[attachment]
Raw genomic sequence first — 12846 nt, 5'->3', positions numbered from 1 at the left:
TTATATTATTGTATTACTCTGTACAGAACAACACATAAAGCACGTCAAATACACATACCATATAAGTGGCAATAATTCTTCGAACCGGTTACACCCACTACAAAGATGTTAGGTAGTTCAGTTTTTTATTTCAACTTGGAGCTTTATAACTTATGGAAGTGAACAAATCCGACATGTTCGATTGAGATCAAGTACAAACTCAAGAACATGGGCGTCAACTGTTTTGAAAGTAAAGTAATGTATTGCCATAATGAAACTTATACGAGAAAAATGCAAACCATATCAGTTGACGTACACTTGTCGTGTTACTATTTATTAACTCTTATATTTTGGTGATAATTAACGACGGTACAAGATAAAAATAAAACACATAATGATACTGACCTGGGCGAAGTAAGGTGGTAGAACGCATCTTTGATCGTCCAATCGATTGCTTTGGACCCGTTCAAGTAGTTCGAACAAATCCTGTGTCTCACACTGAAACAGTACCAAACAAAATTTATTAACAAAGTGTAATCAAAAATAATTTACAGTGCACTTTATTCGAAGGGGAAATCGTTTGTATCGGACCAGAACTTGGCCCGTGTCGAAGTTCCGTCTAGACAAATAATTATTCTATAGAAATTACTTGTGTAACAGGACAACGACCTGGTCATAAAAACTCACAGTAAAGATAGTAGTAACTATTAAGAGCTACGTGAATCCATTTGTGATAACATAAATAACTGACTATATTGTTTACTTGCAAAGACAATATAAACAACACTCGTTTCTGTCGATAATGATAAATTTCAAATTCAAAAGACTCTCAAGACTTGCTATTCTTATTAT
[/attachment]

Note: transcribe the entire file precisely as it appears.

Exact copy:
Raw genomic sequence first — 12846 nt, 5'->3', positions numbered from 1 at the left:
TTATATTATTGTATTACTCTGTACAGAACAACACATAAAGCACGTCAAATACACATACCATATAAGTGGCAATAATTCTTCGAACCGGTTACACCCACTACAAAGATGTTAGGTAGTTCAGTTTTTTATTTCAACTTGGAGCTTTATAACTTATGGAAGTGAACAAATCCGACATGTTCGATTGAGATCAAGTACAAACTCAAGAACATGGGCGTCAACTGTTTTGAAAGTAAAGTAATGTATTGCCATAATGAAACTTATACGAGAAAAATGCAAACCATATCAGTTGACGTACACTTGTCGTGTTACTATTTATTAACTCTTATATTTTGGTGATAATTAACGACGGTACAAGATAAAAATAAAACACATAATGATACTGACCTGGGCGAAGTAAGGTGGTAGAACGCATCTTTGATCGTCCAATCGATTGCTTTGGACCCGTTCAAGTAGTTCGAACAAATCCTGTGTCTCACACTGAAACAGTACCAAACAAAATTTATTAACAAAGTGTAATCAAAAATAATTTACAGTGCACTTTATTCGAAGGGGAAATCGTTTGTATCGGACCAGAACTTGGCCCGTGTCGAAGTTCCGTCTAGACAAATAATTATTCTATAGAAATTACTTGTGTAACAGGACAACGACCTGGTCATAAAAACTCACAGTAAAGATAGTAGTAACTATTAAGAGCTACGTGAATCCATTTGTGATAACATAAATAACTGACTATATTGTTTACTTGCAAAGACAATATAAACAACACTCGTTTCTGTCGATAATGATAAATTTCAAATTCAAAAGACTCTCAAGACTTGCTATTCTTATTAT